Along with the emotional and physical cost of commuting, there is also the financial cost of commuting. An average commute costs approximately €100 per month, but for students who commute from outside of the Dublin area, it seems that many spend upwards of €200 per month. Not only is Dublin failing to provide affordable housing, but it is also failing to provide affordable public transport options for commuting students. In fact, student leap card fares are sometimes similar in price to what high earners pay for public transport through the Tax Saver Commuter Scheme, thanks to the huge tax relief they receive from using public transport. The child leap card weekly fare cap for Irish Rail services in Dublin is €12.50. For students, however, it is €27. This is a huge jump in cost for many students, who just like those using the child leap card, may be unemployed and dependent on their parents. Then, of course, most adults over the age of 66 receive a Free Travel Pass.

Trinity News caught up with Ross Hunter, a final year Psychology student who commutes from Ratoath in Co. Meath. It’s a distance of about 26 km and his bus journey takes about an hour each way, costing €7.20 return. Ross is extremely upbeat about his commute. He says that he sees the stress that finding accommodation causes his friends and is happy that he doesn’t have to pay the high rents. However, his days are long. He wakes up at 6am and doesn’t make it home before 9pm on most days. Ross stresses the other positives of living at home, like being able to get away from city life and having good home-cooked meals. However, he didn’t always feel this way, stating: “Starting college, I found it difficult to settle in. My bus came relatively infrequently and I couldn’t stay for evening society events or nights out. This made it harder to meet people and make new friends.”

Christiana Ahearne, a third year German and Italian student, commutes from Roundwood, Co. Wicklow. Roundwood is about 40km from Trinity, and Christiana spends three to four hours commuting each day. Her commute costs €10 per day and is heavily dependent on traffic. On top of this, her bus only runs twice per day. It leaves Roundwood at 7am, arriving in Dublin shortly after 9am and leaves Dublin at 6pm to return to Roundwood. This means that when Christiana has a 5pm lecture, she has to leave early in order to make her bus. When she has a 9am class, she has to ask her parents for a lift to Bride’s Glen Luas stop or she won’t make it to class on time with the 7am bus. She says that her social life has pretty much gone down the drain since she started commuting, going out requires planning in advance and she is dependent on her parents for lifts from the Luas. Christiana’s parents are very supportive of her moving out. Unfortunately, though, she has been unable to find any accommodation. She describes an ad she saw for digs that cost €600 a month, Monday to Friday, with no access to a kitchen or washing machine.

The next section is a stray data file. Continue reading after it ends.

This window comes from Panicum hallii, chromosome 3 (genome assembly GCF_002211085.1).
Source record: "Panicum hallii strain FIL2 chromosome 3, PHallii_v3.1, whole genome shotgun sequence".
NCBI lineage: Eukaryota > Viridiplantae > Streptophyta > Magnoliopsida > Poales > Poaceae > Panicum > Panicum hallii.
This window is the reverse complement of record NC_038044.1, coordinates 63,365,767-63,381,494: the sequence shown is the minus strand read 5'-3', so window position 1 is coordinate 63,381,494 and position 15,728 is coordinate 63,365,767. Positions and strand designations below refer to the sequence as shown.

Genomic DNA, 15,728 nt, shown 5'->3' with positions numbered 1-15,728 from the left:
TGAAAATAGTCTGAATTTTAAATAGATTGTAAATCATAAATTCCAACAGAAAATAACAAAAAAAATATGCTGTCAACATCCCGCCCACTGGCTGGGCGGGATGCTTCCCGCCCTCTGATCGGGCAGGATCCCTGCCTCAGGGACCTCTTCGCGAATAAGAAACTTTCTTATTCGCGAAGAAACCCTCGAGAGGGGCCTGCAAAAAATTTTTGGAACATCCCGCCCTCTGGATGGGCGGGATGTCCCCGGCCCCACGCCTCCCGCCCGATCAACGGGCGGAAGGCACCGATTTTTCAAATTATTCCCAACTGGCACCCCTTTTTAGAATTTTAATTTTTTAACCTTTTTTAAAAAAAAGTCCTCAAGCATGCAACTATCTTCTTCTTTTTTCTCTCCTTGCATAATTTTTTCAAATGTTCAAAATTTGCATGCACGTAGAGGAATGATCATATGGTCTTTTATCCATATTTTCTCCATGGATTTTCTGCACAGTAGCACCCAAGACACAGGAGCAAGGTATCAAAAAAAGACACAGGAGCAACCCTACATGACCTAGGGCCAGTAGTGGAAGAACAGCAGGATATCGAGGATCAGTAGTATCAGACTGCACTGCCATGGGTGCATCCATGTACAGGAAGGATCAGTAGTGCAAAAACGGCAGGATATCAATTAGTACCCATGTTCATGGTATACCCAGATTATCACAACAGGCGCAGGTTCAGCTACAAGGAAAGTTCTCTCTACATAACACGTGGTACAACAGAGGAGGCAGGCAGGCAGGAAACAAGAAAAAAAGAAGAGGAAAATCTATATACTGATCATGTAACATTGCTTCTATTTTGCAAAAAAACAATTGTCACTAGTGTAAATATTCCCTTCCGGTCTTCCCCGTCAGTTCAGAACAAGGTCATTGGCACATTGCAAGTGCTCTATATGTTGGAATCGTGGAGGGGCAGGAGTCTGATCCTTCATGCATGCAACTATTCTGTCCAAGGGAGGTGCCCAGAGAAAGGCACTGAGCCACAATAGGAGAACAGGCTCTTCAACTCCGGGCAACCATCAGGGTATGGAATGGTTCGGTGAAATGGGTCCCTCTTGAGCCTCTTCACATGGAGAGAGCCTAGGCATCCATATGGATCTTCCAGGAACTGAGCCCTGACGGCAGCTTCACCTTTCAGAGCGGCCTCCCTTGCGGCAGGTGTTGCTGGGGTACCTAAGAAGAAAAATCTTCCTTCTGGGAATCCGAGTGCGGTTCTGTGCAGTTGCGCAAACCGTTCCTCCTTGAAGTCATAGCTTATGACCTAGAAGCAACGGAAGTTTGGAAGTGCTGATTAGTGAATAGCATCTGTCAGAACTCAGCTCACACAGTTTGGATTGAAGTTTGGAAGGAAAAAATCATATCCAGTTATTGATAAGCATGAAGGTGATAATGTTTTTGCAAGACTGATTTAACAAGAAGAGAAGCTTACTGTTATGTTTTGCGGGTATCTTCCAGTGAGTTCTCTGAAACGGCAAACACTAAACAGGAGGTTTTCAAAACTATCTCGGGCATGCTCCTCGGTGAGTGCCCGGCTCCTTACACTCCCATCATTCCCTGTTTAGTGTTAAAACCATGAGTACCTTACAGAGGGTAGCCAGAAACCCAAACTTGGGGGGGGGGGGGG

Dublin is essentially a student city, with several well known universities located here. Due to the lack of affordable housing, however, along with increased and exploitative transportation costs, many are left discouraged to pursue higher education here.

Comhall Fanning

Comhall Fanning is a Deputy Features Editor for Trinity News, and a Senior Sophister German and Sociology student.